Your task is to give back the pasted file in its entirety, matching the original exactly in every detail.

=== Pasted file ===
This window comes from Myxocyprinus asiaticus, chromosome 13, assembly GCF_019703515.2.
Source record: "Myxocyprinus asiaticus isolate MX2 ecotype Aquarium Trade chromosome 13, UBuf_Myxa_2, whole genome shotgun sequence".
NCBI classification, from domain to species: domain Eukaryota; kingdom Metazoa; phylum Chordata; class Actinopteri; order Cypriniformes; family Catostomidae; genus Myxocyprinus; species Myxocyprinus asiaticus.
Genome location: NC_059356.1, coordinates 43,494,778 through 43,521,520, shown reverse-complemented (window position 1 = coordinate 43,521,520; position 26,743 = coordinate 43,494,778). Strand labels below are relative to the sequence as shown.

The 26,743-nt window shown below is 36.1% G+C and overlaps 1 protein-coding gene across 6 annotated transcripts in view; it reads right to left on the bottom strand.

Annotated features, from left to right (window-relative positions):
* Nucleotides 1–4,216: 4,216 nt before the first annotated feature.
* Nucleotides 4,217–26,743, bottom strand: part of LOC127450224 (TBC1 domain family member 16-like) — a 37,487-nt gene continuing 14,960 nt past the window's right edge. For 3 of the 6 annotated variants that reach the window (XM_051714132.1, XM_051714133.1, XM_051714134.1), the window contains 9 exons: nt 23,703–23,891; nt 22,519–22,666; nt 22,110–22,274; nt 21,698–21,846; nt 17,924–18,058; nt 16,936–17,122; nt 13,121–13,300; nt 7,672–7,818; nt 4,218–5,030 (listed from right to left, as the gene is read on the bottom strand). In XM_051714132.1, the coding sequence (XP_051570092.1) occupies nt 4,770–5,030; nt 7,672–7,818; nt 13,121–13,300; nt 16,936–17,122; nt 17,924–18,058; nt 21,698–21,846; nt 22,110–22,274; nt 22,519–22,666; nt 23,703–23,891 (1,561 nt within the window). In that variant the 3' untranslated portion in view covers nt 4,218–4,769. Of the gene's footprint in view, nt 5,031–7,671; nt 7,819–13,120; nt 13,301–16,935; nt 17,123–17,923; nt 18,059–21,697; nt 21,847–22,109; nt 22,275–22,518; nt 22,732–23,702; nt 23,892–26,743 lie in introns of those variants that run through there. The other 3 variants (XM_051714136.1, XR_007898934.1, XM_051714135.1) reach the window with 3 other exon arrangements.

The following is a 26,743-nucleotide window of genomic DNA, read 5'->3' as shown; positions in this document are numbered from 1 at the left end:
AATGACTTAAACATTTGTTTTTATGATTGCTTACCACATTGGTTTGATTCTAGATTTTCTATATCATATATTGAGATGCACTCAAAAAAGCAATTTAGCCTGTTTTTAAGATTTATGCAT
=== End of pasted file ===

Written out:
This window comes from Myxocyprinus asiaticus, chromosome 13, assembly GCF_019703515.2.
Source record: "Myxocyprinus asiaticus isolate MX2 ecotype Aquarium Trade chromosome 13, UBuf_Myxa_2, whole genome shotgun sequence".
NCBI classification, from domain to species: domain Eukaryota; kingdom Metazoa; phylum Chordata; class Actinopteri; order Cypriniformes; family Catostomidae; genus Myxocyprinus; species Myxocyprinus asiaticus.
Genome location: NC_059356.1, coordinates 43,494,778 through 43,521,520, shown reverse-complemented (window position 1 = coordinate 43,521,520; position 26,743 = coordinate 43,494,778). Strand labels below are relative to the sequence as shown.

The 26,743-nt window shown below is 36.1% G+C and overlaps 1 protein-coding gene across 6 annotated transcripts in view; it reads right to left on the bottom strand.

Annotated features, from left to right (window-relative positions):
* Nucleotides 1–4,216: 4,216 nt before the first annotated feature.
* Nucleotides 4,217–26,743, bottom strand: part of LOC127450224 (TBC1 domain family member 16-like) — a 37,487-nt gene continuing 14,960 nt past the window's right edge. For 3 of the 6 annotated variants that reach the window (XM_051714132.1, XM_051714133.1, XM_051714134.1), the window contains 9 exons: nt 23,703–23,891; nt 22,519–22,666; nt 22,110–22,274; nt 21,698–21,846; nt 17,924–18,058; nt 16,936–17,122; nt 13,121–13,300; nt 7,672–7,818; nt 4,218–5,030 (listed from right to left, as the gene is read on the bottom strand). In XM_051714132.1, the coding sequence (XP_051570092.1) occupies nt 4,770–5,030; nt 7,672–7,818; nt 13,121–13,300; nt 16,936–17,122; nt 17,924–18,058; nt 21,698–21,846; nt 22,110–22,274; nt 22,519–22,666; nt 23,703–23,891 (1,561 nt within the window). In that variant the 3' untranslated portion in view covers nt 4,218–4,769. Of the gene's footprint in view, nt 5,031–7,671; nt 7,819–13,120; nt 13,301–16,935; nt 17,123–17,923; nt 18,059–21,697; nt 21,847–22,109; nt 22,275–22,518; nt 22,732–23,702; nt 23,892–26,743 lie in introns of those variants that run through there. The other 3 variants (XM_051714136.1, XR_007898934.1, XM_051714135.1) reach the window with 3 other exon arrangements.

The following is a 26,743-nucleotide window of genomic DNA, read 5'->3' as shown; positions in this document are numbered from 1 at the left end:
AATGACTTAAACATTTGTTTTTATGATTGCTTACCACATTGGTTTGATTCTAGATTTTCTATATCATATATTGAGATGCACTCAAAAAAGCAATTTAGCCTGTTTTTAAGATTTATGCAT